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Christopher Wood says a majority after Lok Sabha elections gives Narendra Modi a chance of effecting real change in the five-year govt. Photo: Pradeep Gaur/Mint
Christopher Wood says a majority after Lok Sabha elections gives Narendra Modi a chance of effecting real change in the five-year govt. Photo: Pradeep Gaur/Mint

India is No.1 destination among BRIC nations: Christopher Wood

The equity strategist at CLSA Asia-Pacific Markets says BJP's election victory bodes well for India and the stock market

Mumbai: Christopher Wood, equity strategist at Hong Kong-based securities house CLSA Asia-Pacific Markets, says the landslide win for the Bharatiya Janata Party (BJP) in the general elections bodes well for India, and the Indian stock market. In an interview on 16 May, Wood said the clear mandate has given India’s prime minister in-waiting Narendra Modi a chance of effecting real change during his five-year tenure.

India is now best placed among the BRIC (Brazil, Russia, India and China) countries due to internal and external factors, argues Wood.

Edited excerpts:

How do you view the results and the BJP’s landslide victory?

I was already “double overweight" on India. I have raised the rating a little bit more today because the election outcome was better than the base case. I’ve been “double overweight" on India for the last six months or more on the growing likelihood, based on all the polls, that the BJP would win a decisive mandate, giving it a chance to have a reasonably effective government. It got an outright majority—that is unexpected—and this is extremely positive. In my view, it gives Modi a chance of effecting a real change in the course of a five-year government.

The thing of concern last year for many people, many investors, who visited India was that the election would result in a weak national government, which would be held hostage by the narrow interests of regional parties.

This is the best possible outcome you could imagine, and it is very important that it is a big, decisive majority because India is a federal structure and, therefore, chief ministers of individual states have significant power.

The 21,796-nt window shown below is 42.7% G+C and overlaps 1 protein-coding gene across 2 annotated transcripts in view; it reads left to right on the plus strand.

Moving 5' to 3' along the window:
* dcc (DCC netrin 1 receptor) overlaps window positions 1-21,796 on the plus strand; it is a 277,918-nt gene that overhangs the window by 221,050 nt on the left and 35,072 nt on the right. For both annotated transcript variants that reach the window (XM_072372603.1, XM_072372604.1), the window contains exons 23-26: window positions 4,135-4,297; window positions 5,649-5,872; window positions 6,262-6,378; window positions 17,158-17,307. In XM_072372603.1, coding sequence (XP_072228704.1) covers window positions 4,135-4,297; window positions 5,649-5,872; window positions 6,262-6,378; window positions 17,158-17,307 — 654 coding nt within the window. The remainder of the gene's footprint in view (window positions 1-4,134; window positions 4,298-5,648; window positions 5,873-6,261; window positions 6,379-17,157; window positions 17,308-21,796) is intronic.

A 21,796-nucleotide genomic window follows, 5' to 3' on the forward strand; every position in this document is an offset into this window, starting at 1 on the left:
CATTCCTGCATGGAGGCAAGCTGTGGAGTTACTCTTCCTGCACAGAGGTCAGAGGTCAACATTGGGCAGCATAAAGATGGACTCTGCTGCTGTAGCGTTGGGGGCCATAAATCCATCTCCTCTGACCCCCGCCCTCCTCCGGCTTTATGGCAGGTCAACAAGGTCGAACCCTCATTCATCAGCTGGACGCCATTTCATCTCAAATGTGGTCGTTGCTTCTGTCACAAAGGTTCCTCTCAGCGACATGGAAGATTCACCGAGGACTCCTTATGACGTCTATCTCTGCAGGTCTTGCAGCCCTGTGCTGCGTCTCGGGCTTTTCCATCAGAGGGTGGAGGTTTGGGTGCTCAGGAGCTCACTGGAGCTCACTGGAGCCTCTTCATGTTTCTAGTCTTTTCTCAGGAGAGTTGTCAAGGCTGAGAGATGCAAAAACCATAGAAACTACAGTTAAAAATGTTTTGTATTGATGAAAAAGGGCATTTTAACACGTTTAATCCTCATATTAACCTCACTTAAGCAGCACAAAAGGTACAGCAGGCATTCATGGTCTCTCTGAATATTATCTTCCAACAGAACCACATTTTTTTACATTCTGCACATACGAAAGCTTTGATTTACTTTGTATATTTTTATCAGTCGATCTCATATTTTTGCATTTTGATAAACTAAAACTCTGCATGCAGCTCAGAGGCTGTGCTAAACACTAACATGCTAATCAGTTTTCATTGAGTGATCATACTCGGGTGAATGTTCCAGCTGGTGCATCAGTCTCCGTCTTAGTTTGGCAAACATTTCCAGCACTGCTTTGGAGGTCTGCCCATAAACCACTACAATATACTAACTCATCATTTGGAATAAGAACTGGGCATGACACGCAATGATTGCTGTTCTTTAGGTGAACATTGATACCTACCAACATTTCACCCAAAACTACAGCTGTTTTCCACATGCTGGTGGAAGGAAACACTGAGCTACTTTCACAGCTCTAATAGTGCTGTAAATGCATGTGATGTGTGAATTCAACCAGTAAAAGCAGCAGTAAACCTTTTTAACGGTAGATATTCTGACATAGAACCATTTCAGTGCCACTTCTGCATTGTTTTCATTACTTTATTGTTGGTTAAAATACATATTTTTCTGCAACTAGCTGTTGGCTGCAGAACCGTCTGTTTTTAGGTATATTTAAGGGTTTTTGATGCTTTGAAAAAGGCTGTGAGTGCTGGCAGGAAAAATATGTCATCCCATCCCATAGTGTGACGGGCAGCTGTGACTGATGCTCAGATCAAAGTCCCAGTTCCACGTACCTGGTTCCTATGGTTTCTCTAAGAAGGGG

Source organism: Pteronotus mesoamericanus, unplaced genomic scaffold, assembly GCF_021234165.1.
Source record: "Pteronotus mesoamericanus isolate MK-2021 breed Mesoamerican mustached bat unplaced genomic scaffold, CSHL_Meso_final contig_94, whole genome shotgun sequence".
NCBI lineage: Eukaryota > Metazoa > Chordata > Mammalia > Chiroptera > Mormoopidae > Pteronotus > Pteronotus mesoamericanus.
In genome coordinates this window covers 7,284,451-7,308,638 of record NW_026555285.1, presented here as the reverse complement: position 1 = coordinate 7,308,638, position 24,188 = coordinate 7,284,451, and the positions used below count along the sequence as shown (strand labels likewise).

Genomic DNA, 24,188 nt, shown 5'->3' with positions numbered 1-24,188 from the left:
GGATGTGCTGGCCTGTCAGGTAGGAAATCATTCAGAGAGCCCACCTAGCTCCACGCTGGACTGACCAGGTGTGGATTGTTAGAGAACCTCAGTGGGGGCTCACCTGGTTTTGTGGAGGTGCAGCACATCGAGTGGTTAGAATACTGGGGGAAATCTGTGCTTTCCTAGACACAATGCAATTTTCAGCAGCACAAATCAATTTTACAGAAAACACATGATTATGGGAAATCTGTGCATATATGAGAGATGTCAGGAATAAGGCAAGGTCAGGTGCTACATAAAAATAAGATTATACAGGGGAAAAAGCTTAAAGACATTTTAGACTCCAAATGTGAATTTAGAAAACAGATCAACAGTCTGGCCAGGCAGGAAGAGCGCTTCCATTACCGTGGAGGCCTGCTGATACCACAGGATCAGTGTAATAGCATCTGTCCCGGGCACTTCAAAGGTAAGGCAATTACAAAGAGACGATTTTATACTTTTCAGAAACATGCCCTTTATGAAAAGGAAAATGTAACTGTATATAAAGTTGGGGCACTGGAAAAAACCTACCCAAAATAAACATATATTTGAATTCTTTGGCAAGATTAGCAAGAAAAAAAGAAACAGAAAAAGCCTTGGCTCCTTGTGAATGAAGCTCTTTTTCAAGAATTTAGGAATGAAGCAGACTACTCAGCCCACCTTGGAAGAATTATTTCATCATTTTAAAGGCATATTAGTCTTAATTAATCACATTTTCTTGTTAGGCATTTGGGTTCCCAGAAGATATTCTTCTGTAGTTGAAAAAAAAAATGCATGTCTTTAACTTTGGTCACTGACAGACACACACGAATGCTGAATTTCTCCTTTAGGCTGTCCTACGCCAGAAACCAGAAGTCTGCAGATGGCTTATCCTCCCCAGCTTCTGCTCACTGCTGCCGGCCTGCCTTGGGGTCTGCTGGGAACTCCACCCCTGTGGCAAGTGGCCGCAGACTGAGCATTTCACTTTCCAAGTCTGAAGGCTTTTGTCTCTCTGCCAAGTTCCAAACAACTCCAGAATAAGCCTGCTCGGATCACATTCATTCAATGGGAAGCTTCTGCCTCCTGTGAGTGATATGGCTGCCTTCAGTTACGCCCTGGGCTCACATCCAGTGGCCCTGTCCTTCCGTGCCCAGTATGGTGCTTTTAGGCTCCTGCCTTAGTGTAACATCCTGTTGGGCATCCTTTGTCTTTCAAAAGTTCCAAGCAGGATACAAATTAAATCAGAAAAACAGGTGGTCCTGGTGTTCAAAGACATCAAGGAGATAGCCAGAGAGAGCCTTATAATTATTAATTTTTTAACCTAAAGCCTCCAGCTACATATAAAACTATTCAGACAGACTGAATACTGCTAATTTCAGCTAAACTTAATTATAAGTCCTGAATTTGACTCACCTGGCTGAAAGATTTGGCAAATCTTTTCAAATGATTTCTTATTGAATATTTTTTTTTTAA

The good news is the message sent by the electorate, which should give Modi more leverage to try and drive his agenda.

I’m assuming that his agenda would be to generate jobs, and trying to and get an investment cycle going.

Is this the start of a bull run in the Indian markets?

The key issue I am looking at is: does the investment cycle resume in India? This will allow the economy to re-accelerate and the earnings growth to accelerate.

The one important thing that really matters for the stock market and economy is—will the investment cycle resume in India? If the investment cycle resumes in next one to two years, this will be the first leg of a new bull market in India. I, personally, am giving the benefit of doubt to the fact that an investment cycle will resume.

The other positive point is that even before the election, it was becoming clear that the downturn from the previous investment cycle was bottoming out. The other positive point in the past year is that under the new leadership of the RBI (Reserve Bank of India), the currency stabilized.

Do you think that the expectations from Modi are too high?

It is too early to think about that. There are huge expectations, but the interesting thing is the size of the majority.

First of all, it is clear that Modi ran a very effective campaign at the national level. A year ago, the conventional wisdom of pundits was that Modi would not have a national appeal, and that has obviously been proven wrong.

My guess is that there are a lot of younger voters who voted for Modi, who were attracted by his desire to accelerate economic growth and investments. These younger voters were not necessarily voting for subsidies, which has been a traditional feature of Indian politics. The government that has just lost the election introduced a lot of subsidies, make-work schemes which put money into people’s pockets in rural areas, but you know those policies didn't come around and didn't deliver the victory.

Is the worst over for the Indian economy?

I would’ve argued that even before this election results that the Indian economy is bottoming out. I think it was bottoming out anyway. I just think that chances of a pick-up have increased by the confidence generated by the results.

In the emerging markets space, where does India stand?

I would think India is looking extremely attractive in the emerging markets space at large. The reason is, India is not geared into the China story. The Chinese economy is slowing, China is getting into a difficult structural adjustment. So, emerging markets that are geared to the commodity cycle are facing a negative structural headwind and India is not geared into that side of story.

I would say among the BRIC (Brazil, Russia, India and China) markets, India would rank best right now. It’s No.1 among them.

India is enjoying a huge premium over other emerging markets at this time. Do you think this premium is justified or this rally could lose steam over a period of time?

It could, but for now I am going to continue to give it a benefit of doubt. I am not selling on the event.

What is your outlook on interest rates in India?

I am not expecting any dramatic moves in interest rates in India. I am hoping that we have seen the worst of inflation in India.

What are your favourite sectors/stocks?

The biggest sector holding in my long-only portfolio is private-sector banks. In my current Asian portfolio, I have got IndusInd Bank, ICICI Bank, HDFC Bank, Housing Development Finance Corporation, Gruh Finance. The biggest sector in my Asian portfolio is Indian banks. Around 20% of that portfolio is Indian banks.

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